In 2010, professional triathlete Jordan Rapp was on a bike ride in Oxnard when a car pulled out in front of him. Jordan didn’t have time to react to the car and ended up smashing into the windshield, cutting his throat, and nearly bleeding to death. The car fled the scene, and was later found to be owned by an illegal immigrant. Basically a cyclists worst nightmare.
Fast forward to last week. I’m riding some hill intervals on Santa Susana Pass. As I crest the top of the hill heading back toward Simi Valley, huffing and puffing from the effort, a jeep turns right in front of me. I wasn’t going too quick, maybe 15 mph or so, and I was able to brake/swerve out of the way. Unbelievable. Scary.
“Thanks Asshole!” I yell at the driver. I look back at the jeep in disgust, and astonishingly, it has stopped and began to make a u-turn. What could this jerk possibly have to say to me? He cut ME off!
The jeep catches up to me on the descent and rolls down the window. He looks to be in his mid 30s, blond and had a surfboard in the car. “Hey I just wanted to apologize for cutting you off back there.” Huh, I guess he just didn’t see me. Nice of him to apologize. But then he continued, “But could you apologize to my daughter for the profanity?” You have got to be kidding me! What a backhanded apology.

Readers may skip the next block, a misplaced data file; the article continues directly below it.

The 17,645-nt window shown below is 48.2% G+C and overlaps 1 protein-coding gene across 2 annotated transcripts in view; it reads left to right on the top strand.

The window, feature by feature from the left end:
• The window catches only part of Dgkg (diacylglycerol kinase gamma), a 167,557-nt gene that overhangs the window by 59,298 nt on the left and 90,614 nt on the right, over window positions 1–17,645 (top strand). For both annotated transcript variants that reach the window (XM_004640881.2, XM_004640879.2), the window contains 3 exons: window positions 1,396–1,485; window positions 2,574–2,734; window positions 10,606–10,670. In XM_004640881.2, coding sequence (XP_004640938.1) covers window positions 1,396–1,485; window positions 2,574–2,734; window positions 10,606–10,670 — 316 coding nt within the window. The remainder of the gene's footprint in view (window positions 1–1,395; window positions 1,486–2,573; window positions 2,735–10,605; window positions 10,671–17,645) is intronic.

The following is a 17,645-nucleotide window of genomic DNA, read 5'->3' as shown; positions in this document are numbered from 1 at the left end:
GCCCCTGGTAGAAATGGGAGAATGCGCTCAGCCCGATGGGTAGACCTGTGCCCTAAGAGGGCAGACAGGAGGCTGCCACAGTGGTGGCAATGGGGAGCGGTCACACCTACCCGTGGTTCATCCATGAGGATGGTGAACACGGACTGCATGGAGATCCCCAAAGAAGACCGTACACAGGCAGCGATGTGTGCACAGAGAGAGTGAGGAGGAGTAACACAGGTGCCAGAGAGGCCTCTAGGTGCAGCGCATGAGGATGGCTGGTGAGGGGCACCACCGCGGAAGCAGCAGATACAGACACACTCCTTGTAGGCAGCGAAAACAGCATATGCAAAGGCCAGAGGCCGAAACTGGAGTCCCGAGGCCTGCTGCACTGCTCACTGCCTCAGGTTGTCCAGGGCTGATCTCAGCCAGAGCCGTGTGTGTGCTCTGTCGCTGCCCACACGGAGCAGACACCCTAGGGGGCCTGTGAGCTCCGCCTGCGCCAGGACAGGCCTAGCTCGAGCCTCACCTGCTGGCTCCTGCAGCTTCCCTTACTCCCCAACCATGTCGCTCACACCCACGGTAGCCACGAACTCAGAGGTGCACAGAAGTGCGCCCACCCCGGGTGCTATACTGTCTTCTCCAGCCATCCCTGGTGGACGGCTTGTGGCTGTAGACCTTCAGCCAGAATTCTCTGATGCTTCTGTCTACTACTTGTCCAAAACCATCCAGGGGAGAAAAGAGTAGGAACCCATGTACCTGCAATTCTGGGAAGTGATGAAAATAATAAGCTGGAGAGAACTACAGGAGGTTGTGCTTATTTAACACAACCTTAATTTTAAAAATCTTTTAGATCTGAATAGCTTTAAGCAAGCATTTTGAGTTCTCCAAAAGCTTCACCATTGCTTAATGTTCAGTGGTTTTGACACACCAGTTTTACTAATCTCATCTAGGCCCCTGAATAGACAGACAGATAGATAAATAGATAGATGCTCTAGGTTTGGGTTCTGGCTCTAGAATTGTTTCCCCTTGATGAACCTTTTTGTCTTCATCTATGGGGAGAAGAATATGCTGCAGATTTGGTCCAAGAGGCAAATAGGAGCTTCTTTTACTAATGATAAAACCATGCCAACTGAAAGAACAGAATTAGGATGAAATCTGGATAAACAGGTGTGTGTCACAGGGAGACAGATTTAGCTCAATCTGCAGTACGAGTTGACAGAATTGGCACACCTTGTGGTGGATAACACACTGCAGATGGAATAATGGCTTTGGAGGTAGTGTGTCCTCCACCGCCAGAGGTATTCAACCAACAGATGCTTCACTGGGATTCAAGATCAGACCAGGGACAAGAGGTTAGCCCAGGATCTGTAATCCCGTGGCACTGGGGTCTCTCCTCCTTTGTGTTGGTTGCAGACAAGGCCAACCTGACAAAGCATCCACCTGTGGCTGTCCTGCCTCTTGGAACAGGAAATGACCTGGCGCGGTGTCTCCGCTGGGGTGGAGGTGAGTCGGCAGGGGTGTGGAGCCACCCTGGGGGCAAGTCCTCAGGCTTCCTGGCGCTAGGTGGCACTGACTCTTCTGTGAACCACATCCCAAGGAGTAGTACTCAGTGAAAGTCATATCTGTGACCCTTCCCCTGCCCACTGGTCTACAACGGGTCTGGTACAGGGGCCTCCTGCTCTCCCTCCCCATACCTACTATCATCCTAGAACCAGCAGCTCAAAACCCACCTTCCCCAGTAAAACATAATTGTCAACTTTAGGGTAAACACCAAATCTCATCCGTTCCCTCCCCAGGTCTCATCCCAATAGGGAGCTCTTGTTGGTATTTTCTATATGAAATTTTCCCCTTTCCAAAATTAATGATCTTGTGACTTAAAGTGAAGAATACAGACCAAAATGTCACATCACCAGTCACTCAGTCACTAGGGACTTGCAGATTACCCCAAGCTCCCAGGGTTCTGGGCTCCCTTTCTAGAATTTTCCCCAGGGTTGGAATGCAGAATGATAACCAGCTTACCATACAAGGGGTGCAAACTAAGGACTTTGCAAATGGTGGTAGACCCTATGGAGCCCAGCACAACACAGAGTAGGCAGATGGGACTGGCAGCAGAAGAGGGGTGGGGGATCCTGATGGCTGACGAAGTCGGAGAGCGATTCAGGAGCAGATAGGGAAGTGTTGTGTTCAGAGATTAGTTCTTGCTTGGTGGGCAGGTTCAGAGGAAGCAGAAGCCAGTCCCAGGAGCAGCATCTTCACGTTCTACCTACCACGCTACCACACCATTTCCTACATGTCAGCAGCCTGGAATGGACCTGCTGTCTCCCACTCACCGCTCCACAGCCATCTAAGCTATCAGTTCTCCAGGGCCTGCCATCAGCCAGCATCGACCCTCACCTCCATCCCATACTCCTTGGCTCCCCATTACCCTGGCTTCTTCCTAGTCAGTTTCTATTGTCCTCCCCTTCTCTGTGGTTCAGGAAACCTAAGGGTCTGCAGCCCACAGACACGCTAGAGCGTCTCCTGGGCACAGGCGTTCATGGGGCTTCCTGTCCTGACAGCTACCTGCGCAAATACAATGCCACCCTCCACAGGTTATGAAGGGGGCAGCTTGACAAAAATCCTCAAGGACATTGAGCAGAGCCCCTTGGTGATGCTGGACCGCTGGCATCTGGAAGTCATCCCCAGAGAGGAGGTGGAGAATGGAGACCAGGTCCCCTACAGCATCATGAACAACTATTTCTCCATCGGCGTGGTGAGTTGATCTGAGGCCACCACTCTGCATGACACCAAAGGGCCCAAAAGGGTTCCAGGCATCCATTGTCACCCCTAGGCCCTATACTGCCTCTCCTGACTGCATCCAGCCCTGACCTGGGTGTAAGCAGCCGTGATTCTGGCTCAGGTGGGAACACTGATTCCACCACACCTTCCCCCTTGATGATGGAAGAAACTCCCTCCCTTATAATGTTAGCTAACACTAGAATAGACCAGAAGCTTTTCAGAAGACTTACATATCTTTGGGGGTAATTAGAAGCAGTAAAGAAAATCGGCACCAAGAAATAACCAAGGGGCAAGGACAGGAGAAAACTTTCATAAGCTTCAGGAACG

“Yeah. Sorry. Just watch out for bikers.”
I had some inner conflict. If I hadn’t said anything he probably never would have seen me. I guess a little girl doesn’t need to hear bad language, but is “asshole” really such a bad word? I was upset. My word choice could have been a lot worse.
Am I wrong here? Has anyone had a similar situation?
After thinking about who was right and who was wrong, I started to wonder what could have been done to avoid the situation. This little altercation was a bit eye opening for me — I was on a wide road with fairly light traffic and I was still almost hit. Drivers clearly do not look out for cyclists. So what can we do besides wearing a helmet and being aware of what is going on around us?
Jordan found himself in a similar predicament once his wounds had healed…
Before getting back on the road, I thought about what options I had to make myself more visible. Neon helmets, jerseys, etc. all crossed my mine. But ultimately, I wanted something that dramatically caught the eye, and the obvious thought was a flashing light. On cars, the presence of daytime running lights contributes to a greatly reduced risk of a head-on collision. Add in a flash, and I figured that drivers would pay even greater attention.
The above excerpt is from a series Jordan began writing for Slowtwitch called “Stay Safe. Be Seen.” He has reviewed several different lights intended for daytime use so that cyclists can be seen and stay safe. I intend to go through the reviews and purchase a set of lights so I can try to avoid an accident like Jordan had, or another awkward apology for my “profanity.” I will post which one I decide to go with, hopefully in the coming weeks.
Thanks for your help, Jordan.